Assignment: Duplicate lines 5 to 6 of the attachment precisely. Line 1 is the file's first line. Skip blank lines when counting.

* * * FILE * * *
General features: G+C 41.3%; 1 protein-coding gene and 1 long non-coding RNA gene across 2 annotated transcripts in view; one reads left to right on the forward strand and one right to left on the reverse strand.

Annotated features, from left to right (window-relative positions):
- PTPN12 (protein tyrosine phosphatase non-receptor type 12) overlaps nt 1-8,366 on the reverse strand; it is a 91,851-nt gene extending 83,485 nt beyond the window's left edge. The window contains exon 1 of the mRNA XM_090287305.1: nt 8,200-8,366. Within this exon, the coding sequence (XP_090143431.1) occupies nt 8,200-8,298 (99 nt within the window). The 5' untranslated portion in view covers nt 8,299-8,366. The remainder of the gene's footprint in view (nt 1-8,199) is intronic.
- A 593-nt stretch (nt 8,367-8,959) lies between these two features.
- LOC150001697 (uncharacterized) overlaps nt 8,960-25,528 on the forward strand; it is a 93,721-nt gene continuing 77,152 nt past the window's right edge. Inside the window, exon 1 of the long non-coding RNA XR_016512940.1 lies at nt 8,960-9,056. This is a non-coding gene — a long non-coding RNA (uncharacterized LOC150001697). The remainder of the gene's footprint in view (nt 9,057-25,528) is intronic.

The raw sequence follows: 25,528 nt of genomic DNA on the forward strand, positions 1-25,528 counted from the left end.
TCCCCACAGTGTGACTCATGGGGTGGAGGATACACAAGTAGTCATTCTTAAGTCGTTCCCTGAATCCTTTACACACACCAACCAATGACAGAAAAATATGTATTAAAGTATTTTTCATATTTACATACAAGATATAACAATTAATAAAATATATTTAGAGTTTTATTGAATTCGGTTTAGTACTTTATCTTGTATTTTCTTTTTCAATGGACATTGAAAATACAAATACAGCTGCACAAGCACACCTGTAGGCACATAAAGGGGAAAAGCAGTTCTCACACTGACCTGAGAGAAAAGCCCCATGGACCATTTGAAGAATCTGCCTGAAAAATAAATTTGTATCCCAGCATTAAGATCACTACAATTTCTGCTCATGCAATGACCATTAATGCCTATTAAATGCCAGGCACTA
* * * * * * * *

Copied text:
- LOC150001697 (uncharacterized) overlaps nt 8,960-25,528 on the forward strand; it is a 93,721-nt gene continuing 77,152 nt past the window's right edge. Inside the window, exon 1 of the long non-coding RNA XR_016512940.1 lies at nt 8,960-9,056. This is a non-coding gene — a long non-coding RNA (uncharacterized LOC150001697). The remainder of the gene's footprint in view (nt 9,057-25,528) is intronic.

The raw sequence follows: 25,528 nt of genomic DNA on the forward strand, positions 1-25,528 counted from the left end.